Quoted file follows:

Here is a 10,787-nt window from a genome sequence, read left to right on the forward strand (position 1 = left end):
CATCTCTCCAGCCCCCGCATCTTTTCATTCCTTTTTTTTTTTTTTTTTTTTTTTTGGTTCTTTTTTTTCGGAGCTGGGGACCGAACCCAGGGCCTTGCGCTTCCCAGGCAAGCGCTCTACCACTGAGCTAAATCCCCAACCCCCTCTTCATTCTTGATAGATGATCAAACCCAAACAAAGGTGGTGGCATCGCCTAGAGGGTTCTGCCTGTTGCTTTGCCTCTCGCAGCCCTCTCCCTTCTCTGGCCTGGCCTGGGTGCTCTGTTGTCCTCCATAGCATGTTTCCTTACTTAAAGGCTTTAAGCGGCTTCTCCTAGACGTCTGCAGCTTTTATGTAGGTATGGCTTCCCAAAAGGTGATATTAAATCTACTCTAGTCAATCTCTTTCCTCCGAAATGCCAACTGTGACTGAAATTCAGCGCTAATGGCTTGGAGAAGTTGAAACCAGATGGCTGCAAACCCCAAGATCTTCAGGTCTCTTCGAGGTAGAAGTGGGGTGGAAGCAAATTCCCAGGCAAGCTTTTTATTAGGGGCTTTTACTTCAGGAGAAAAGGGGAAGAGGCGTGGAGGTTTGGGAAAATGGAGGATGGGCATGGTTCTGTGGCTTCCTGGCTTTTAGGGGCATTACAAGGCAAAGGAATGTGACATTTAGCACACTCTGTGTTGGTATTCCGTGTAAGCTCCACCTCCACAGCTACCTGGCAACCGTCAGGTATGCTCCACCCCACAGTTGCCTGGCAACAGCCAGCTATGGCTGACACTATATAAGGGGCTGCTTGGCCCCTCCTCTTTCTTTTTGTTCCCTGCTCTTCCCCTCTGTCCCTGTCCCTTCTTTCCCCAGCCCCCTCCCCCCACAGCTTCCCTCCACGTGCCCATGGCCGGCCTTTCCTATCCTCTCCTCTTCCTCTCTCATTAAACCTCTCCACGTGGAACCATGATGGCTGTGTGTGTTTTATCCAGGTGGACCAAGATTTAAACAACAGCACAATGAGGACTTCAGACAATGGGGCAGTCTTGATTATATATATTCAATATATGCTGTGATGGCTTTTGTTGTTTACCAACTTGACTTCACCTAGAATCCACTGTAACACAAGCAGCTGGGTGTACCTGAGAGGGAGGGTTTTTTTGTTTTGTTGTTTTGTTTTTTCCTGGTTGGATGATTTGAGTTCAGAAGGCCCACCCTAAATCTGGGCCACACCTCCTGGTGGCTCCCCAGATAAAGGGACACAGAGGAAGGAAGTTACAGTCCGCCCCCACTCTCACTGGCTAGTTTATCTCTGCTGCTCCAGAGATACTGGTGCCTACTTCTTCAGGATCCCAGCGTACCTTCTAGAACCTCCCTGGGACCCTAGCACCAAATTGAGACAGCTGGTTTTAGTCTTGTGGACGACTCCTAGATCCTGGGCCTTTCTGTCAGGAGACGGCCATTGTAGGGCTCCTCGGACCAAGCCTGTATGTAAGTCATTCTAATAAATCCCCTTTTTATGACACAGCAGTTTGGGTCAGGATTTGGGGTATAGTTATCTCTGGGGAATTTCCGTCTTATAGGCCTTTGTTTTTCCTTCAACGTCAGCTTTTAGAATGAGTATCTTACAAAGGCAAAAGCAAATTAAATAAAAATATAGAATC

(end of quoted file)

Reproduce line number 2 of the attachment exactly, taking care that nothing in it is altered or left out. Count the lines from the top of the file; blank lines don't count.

CATCTCTCCAGCCCCCGCATCTTTTCATTCCTTTTTTTTTTTTTTTTTTTTTTTTGGTTCTTTTTTTTCGGAGCTGGGGACCGAACCCAGGGCCTTGCGCTTCCCAGGCAAGCGCTCTACCACTGAGCTAAATCCCCAACCCCCTCTTCATTCTTGATAGATGATCAAACCCAAACAAAGGTGGTGGCATCGCCTAGAGGGTTCTGCCTGTTGCTTTGCCTCTCGCAGCCCTCTCCCTTCTCTGGCCTGGCCTGGGTGCTCTGTTGTCCTCCATAGCATGTTTCCTTACTTAAAGGCTTTAAGCGGCTTCTCCTAGACGTCTGCAGCTTTTATGTAGGTATGGCTTCCCAAAAGGTGATATTAAATCTACTCTAGTCAATCTCTTTCCTCCGAAATGCCAACTGTGACTGAAATTCAGCGCTAATGGCTTGGAGAAGTTGAAACCAGATGGCTGCAAACCCCAAGATCTTCAGGTCTCTTCGAGGTAGAAGTGGGGTGGAAGCAAATTCCCAGGCAAGCTTTTTATTAGGGGCTTTTACTTCAGGAGAAAAGGGGAAGAGGCGTGGAGGTTTGGGAAAATGGAGGATGGGCATGGTTCTGTGGCTTCCTGGCTTTTAGGGGCATTACAAGGCAAAGGAATGTGACATTTAGCACACTCTGTGTTGGTATTCCGTGTAAGCTCCACCTCCACAGCTACCTGGCAACCGTCAGGTATGCTCCACCCCACAGTTGCCTGGCAACAGCCAGCTATGGCTGACACTATATAAGGGGCTGCTTGGCCCCTCCTCTTTCTTTTTGTTCCCTGCTCTTCCCCTCTGTCCCTGTCCCTTCTTTCCCCAGCCCCCTCCCCCCACAGCTTCCCTCCACGTGCCCATGGCCGGCCTTTCCTATCCTCTCCTCTTCCTCTCTCATTAAACCTCTCCACGTGGAACCATGATGGCTGTGTGTGTTTTATCCAGGTGGACCAAGATTTAAACAACAGCACAATGAGGACTTCAGACAATGGGGCAGTCTTGATTATATATATTCAATATATGCTGTGATGGCTTTTGTTGTTTACCAACTTGACTTCACCTAGAATCCACTGTAACACAAGCAGCTGGGTGTACCTGAGAGGGAGGGTTTTTTTGTTTTGTTGTTTTGTTTTTTCCTGGTTGGATGATTTGAGTTCAGAAGGCCCACCCTAAATCTGGGCCACACCTCCTGGTGGCTCCCCAGATAAAGGGACACAGAGGAAGGAAGTTACAGTCCGCCCCCACTCTCACTGGCTAGTTTATCTCTGCTGCTCCAGAGATACTGGTGCCTACTTCTTCAGGATCCCAGCGTACCTTCTAGAACCTCCCTGGGACCCTAGCACCAAATTGAGACAGCTGGTTTTAGTCTTGTGGACGACTCCTAGATCCTGGGCCTTTCTGTCAGGAGACGGCCATTGTAGGGCTCCTCGGACCAAGCCTGTATGTAAGTCATTCTAATAAATCCCCTTTTTATGACACAGCAGTTTGGGTCAGGATTTGGGGTATAGTTATCTCTGGGGAATTTCCGTCTTATAGGCCTTTGTTTTTCCTTCAACGTCAGCTTTTAGAATGAGTATCTTACAAAGGCAAAAGCAAATTAAATAAAAATATAGAATC